Every week Ruth Padel discusses a contemporary poet through an example of their work No 22 Don Paterson
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Prize-winning poet from Dundee, a folk-jazz musician who, like Paul Muldoon, works brilliantly with rhyme and is intellectually curious in every direction. Seriously playful, angry, jokey, delicate poems that may go anywhere in their allusions, but their emotional landscape is profoundly Scottish. He's a latter-day Robert Burns, his formal facility expressing a questing sexiness which puts some women poets off. But all poets work with what they've got, and Paterson's poems confront their own laddishness, plumbing the anxieties of sexual inequality from a male perspective. The cover of his second collection shows a girl tied to the tracks in front of a train. Its sub-theme is that God's Gift to Women seems, to a man, like pain.

The first reason for the title is the traditional form. A quick metre reminiscent of colonial writers like Kipling; a classic rhyme-scheme, a-b-a-b (though the second stanza has slant rhymes, neither/other, edge/bridge). But the poem challenges any protocol this formality implies by not using punctuation, the most basic formal tool, properly: like a three-stanza lyric, "Buggery", five poems earlier in the same collection, which is also about unfinished sexual business. This poet makes clear he only plays by rules, poetically or sexually, when it suits. Buggery or empire, he is always in charge, and in the second line he does what imperial patriarchy expects of men: silencing a woman. Her words begin the poem but they are traditionally vulnerable, a request for male reassurance. I covered her mouth with my own is the male reassurance expected by Hollywood but also a poet silencing the source of his inspiration, the Muse, so his own words - ie the poem itself - have their way. We hear no more of her thoughts. "Imperial" is man's conquest of woman. The debate (presumably, whether to go to bed or not) was jaw-jaw, two jaws against each other. Now one mouth covers the other.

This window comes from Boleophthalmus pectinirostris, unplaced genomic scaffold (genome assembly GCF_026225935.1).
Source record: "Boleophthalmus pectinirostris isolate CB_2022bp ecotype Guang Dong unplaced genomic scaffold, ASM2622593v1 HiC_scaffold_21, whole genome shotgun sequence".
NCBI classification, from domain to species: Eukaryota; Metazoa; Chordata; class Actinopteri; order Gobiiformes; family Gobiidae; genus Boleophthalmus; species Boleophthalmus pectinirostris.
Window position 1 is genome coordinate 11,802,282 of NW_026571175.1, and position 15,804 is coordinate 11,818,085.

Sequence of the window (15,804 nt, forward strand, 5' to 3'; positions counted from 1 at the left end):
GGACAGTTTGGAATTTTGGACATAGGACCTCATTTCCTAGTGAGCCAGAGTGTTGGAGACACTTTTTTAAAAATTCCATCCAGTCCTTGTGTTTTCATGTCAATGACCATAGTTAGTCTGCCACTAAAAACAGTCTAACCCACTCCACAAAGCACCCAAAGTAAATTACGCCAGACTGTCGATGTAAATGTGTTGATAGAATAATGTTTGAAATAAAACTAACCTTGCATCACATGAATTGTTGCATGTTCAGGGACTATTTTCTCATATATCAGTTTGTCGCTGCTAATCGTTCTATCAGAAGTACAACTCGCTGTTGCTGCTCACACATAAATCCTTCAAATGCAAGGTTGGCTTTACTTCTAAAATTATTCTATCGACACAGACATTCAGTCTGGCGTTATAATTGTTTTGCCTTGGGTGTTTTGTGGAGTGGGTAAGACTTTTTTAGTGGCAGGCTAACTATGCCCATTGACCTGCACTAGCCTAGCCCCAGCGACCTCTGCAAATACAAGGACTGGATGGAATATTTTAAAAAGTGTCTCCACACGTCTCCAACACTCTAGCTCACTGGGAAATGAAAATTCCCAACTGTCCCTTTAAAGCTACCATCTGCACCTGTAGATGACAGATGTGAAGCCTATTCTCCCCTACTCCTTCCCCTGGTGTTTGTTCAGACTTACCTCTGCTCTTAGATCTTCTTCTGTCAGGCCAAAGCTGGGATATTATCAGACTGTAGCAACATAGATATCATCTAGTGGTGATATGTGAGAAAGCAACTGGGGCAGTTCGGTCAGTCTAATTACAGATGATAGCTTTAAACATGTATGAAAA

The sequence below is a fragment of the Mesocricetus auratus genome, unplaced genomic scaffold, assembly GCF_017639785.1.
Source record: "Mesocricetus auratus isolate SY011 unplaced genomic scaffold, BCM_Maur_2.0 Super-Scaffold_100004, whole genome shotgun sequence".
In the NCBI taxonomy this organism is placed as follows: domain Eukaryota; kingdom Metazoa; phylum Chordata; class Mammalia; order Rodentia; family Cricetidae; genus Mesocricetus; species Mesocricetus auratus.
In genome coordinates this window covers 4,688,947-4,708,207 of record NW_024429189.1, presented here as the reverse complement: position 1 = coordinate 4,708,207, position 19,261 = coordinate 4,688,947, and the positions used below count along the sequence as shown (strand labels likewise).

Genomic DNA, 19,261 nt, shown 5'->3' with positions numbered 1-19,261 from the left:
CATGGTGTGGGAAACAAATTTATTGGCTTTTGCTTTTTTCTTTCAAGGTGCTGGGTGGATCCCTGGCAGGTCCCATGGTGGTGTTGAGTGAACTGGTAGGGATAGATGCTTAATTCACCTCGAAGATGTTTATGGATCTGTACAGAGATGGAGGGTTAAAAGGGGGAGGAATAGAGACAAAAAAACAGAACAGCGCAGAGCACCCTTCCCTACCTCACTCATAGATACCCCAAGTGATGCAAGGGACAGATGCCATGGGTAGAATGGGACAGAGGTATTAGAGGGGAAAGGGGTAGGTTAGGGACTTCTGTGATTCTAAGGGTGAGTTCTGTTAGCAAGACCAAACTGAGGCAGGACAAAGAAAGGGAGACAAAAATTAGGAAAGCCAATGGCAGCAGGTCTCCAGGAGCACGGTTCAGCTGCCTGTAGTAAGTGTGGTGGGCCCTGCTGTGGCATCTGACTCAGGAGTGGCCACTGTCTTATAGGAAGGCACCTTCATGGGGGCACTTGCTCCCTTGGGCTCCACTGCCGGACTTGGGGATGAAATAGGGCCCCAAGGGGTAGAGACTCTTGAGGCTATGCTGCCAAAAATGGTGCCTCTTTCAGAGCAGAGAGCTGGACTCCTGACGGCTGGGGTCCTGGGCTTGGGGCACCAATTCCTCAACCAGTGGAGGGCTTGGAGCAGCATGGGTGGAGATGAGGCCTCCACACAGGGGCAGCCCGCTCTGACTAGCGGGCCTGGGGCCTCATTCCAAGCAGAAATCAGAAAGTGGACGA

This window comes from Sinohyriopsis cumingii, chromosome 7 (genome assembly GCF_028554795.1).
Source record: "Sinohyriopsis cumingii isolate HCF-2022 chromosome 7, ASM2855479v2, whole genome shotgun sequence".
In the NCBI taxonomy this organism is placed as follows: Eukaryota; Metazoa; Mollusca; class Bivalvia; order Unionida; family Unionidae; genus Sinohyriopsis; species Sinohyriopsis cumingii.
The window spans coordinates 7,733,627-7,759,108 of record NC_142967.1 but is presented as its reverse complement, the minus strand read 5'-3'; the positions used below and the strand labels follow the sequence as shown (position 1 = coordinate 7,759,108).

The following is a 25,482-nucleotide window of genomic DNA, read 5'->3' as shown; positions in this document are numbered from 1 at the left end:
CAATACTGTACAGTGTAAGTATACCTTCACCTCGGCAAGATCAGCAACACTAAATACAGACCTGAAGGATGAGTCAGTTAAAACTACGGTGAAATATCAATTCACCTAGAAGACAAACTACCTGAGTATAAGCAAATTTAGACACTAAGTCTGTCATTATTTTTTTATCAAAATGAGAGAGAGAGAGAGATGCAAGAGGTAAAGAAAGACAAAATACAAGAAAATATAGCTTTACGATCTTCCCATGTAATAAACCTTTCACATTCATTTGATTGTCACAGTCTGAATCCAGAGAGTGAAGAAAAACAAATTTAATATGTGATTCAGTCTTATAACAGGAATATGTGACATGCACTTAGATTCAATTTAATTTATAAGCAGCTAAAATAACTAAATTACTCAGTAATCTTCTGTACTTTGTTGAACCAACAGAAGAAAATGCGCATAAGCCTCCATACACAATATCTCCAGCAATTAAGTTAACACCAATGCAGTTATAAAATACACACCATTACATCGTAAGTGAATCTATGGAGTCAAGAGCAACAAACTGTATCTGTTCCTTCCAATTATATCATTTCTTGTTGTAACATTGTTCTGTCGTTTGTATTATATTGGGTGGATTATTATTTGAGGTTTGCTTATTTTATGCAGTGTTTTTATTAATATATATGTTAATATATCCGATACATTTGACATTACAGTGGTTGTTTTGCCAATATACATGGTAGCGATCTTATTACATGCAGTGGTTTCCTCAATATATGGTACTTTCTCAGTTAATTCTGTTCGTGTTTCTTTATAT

The sex is trade. The first stanza played with speedy dactyls in a 19th- century supremacist rhythm (I covered her mouth with my own). Now we are in Elizabethan territory. In Shakespeare's Antony and Cleopatra, music is "food of us that trade in love". Sounding like a quotation, No trade was ever so fair and so tender gives the situation, from a male poet's vantage point, a spuriously graceful authority. But this is a made-up quotation: the point is the appearance of authority. The male voice says the trade was fair. Was this "equal", or just "nice"? The sequence win ground, surrender, prisoners suggests a trade war, which the imbalance (girl silenced after one line, man expounds for 11) suggests the man wins. According to him, both give. Give themselves up - to pleasure, to each other; give in to desire, give up the struggle against better judgement. Both choose the white flag of surrender. But they wake on the flag of Japan, one of the last imperial flags, emblem (in western myth) of the most sexually unequal society in the developed world, and visually a white ground with a red spot on it. Like the poet's mouth, the heraldic Elizabethan aura is covering something: namely, a conquest, a blood stain. Remember normal, wet, frightened in the first line. Whatever the politically correct intentions, the poem ends by accepting male supremacy. That storm-window stood at their heads like a stone, a tomb of good intentions. There is no question mark after where was the flaw. It is not a real question. "Japan", western code-image for ritually atavistic, male, military empire, was waiting for them both.